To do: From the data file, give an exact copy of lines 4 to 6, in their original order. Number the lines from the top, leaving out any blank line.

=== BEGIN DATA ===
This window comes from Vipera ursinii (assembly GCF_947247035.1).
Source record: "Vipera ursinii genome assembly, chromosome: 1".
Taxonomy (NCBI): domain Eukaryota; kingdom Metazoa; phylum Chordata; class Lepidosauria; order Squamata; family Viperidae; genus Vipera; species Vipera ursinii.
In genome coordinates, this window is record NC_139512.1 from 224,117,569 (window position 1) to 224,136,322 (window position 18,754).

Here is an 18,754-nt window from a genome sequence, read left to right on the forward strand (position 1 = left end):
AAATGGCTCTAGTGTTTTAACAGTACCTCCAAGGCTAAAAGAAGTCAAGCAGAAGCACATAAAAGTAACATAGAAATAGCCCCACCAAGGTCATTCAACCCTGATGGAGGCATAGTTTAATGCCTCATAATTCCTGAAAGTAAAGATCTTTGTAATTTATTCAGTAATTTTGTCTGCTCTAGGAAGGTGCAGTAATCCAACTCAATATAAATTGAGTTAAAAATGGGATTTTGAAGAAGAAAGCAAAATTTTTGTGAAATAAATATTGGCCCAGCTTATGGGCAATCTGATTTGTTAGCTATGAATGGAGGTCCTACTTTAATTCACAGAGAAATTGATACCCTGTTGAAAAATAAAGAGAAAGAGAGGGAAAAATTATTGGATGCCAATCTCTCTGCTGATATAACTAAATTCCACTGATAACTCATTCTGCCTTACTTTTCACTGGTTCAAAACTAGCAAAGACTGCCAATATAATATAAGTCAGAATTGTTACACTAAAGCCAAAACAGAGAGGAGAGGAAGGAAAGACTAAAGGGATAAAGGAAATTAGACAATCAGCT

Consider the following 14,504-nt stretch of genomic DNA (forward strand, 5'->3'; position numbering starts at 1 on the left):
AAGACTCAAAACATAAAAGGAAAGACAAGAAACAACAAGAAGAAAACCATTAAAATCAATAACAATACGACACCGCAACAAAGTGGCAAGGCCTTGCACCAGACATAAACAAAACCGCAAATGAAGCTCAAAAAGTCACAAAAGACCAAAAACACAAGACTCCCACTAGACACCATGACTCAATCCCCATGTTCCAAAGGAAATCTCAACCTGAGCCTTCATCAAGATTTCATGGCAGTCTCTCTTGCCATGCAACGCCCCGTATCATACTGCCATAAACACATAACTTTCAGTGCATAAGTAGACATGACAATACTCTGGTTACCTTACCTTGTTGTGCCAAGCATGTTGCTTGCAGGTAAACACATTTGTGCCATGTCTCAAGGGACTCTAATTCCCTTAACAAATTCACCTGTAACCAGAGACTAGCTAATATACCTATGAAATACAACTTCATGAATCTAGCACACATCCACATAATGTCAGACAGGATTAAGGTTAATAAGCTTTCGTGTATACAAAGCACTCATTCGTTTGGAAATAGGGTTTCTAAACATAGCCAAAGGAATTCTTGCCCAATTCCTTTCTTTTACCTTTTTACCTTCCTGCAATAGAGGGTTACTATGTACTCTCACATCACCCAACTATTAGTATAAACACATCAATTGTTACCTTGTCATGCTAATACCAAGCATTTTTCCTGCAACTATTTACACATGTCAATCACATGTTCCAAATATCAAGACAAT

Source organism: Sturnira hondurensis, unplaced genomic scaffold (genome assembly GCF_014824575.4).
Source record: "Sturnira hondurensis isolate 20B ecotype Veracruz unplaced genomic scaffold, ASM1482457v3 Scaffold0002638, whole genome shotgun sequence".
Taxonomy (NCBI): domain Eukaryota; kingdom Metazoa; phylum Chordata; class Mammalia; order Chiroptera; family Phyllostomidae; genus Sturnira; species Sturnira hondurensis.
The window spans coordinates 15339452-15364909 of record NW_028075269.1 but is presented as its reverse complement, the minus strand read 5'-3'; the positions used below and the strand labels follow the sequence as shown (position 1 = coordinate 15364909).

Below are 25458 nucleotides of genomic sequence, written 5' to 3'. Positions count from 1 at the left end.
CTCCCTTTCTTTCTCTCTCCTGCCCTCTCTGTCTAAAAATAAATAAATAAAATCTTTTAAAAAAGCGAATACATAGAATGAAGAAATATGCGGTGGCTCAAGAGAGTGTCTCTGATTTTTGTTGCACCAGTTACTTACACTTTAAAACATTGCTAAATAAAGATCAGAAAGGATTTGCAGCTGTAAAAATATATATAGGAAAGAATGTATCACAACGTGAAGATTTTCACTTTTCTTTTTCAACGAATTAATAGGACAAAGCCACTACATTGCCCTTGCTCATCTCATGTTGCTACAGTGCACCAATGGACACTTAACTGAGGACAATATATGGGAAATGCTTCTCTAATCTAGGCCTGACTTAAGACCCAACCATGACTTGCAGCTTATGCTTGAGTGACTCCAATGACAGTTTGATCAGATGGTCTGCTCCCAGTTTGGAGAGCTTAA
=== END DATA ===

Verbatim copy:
In genome coordinates, this window is record NC_139512.1 from 224,117,569 (window position 1) to 224,136,322 (window position 18,754).

Here is an 18,754-nt window from a genome sequence, read left to right on the forward strand (position 1 = left end):
AAATGGCTCTAGTGTTTTAACAGTACCTCCAAGGCTAAAAGAAGTCAAGCAGAAGCACATAAAAGTAACATAGAAATAGCCCCACCAAGGTCATTCAACCCTGATGGAGGCATAGTTTAATGCCTCATAATTCCTGAAAGTAAAGATCTTTGTAATTTATTCAGTAATTTTGTCTGCTCTAGGAAGGTGCAGTAATCCAACTCAATATAAATTGAGTTAAAAATGGGATTTTGAAGAAGAAAGCAAAATTTTTGTGAAATAAATATTGGCCCAGCTTATGGGCAATCTGATTTGTTAGCTATGAATGGAGGTCCTACTTTAATTCACAGAGAAATTGATACCCTGTTGAAAAATAAAGAGAAAGAGAGGGAAAAATTATTGGATGCCAATCTCTCTGCTGATATAACTAAATTCCACTGATAACTCATTCTGCCTTACTTTTCACTGGTTCAAAACTAGCAAAGACTGCCAATATAATATAAGTCAGAATTGTTACACTAAAGCCAAAACAGAGAGGAGAGGAAGGAAAGACTAAAGGGATAAAGGAAATTAGACAATCAGCT